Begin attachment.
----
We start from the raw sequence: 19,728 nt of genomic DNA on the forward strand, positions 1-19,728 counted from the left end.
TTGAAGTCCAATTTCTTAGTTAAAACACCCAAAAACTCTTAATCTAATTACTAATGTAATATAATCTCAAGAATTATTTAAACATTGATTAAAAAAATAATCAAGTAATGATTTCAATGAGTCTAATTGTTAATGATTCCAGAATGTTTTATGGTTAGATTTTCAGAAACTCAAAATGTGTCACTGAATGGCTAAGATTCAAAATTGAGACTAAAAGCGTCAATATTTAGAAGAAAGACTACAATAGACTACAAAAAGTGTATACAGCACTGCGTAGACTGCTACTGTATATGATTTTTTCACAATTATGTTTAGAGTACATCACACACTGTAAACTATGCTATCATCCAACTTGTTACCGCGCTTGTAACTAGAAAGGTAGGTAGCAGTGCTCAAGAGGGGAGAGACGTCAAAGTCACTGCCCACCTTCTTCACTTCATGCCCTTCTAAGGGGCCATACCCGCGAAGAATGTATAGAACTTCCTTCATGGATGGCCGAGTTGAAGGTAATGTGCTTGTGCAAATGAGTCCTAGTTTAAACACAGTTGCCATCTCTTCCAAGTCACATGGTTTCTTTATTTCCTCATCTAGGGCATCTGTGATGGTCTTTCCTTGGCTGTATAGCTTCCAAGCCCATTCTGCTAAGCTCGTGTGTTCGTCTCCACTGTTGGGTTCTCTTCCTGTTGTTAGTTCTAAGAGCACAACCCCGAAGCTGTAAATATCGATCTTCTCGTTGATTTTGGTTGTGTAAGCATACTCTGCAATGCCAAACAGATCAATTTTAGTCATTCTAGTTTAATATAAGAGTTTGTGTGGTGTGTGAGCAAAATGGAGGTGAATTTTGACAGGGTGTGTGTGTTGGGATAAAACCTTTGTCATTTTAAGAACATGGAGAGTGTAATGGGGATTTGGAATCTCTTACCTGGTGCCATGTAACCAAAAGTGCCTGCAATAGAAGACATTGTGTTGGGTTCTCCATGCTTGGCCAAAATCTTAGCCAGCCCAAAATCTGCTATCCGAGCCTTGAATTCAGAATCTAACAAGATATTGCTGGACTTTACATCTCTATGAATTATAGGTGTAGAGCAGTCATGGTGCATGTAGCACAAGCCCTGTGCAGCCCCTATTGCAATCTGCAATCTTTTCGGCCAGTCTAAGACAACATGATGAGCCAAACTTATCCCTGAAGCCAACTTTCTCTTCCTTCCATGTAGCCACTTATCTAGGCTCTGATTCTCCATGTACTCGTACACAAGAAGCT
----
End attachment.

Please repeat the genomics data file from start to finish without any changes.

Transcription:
We start from the raw sequence: 19,728 nt of genomic DNA on the forward strand, positions 1-19,728 counted from the left end.
TTGAAGTCCAATTTCTTAGTTAAAACACCCAAAAACTCTTAATCTAATTACTAATGTAATATAATCTCAAGAATTATTTAAACATTGATTAAAAAAATAATCAAGTAATGATTTCAATGAGTCTAATTGTTAATGATTCCAGAATGTTTTATGGTTAGATTTTCAGAAACTCAAAATGTGTCACTGAATGGCTAAGATTCAAAATTGAGACTAAAAGCGTCAATATTTAGAAGAAAGACTACAATAGACTACAAAAAGTGTATACAGCACTGCGTAGACTGCTACTGTATATGATTTTTTCACAATTATGTTTAGAGTACATCACACACTGTAAACTATGCTATCATCCAACTTGTTACCGCGCTTGTAACTAGAAAGGTAGGTAGCAGTGCTCAAGAGGGGAGAGACGTCAAAGTCACTGCCCACCTTCTTCACTTCATGCCCTTCTAAGGGGCCATACCCGCGAAGAATGTATAGAACTTCCTTCATGGATGGCCGAGTTGAAGGTAATGTGCTTGTGCAAATGAGTCCTAGTTTAAACACAGTTGCCATCTCTTCCAAGTCACATGGTTTCTTTATTTCCTCATCTAGGGCATCTGTGATGGTCTTTCCTTGGCTGTATAGCTTCCAAGCCCATTCTGCTAAGCTCGTGTGTTCGTCTCCACTGTTGGGTTCTCTTCCTGTTGTTAGTTCTAAGAGCACAACCCCGAAGCTGTAAATATCGATCTTCTCGTTGATTTTGGTTGTGTAAGCATACTCTGCAATGCCAAACAGATCAATTTTAGTCATTCTAGTTTAATATAAGAGTTTGTGTGGTGTGTGAGCAAAATGGAGGTGAATTTTGACAGGGTGTGTGTGTTGGGATAAAACCTTTGTCATTTTAAGAACATGGAGAGTGTAATGGGGATTTGGAATCTCTTACCTGGTGCCATGTAACCAAAAGTGCCTGCAATAGAAGACATTGTGTTGGGTTCTCCATGCTTGGCCAAAATCTTAGCCAGCCCAAAATCTGCTATCCGAGCCTTGAATTCAGAATCTAACAAGATATTGCTGGACTTTACATCTCTATGAATTATAGGTGTAGAGCAGTCATGGTGCATGTAGCACAAGCCCTGTGCAGCCCCTATTGCAATCTGCAATCTTTTCGGCCAGTCTAAGACAACATGATGAGCCAAACTTATCCCTGAAGCCAACTTTCTCTTCCTTCCATGTAGCCACTTATCTAGGCTCTGATTCTCCATGTACTCGTACACAAGAAGCT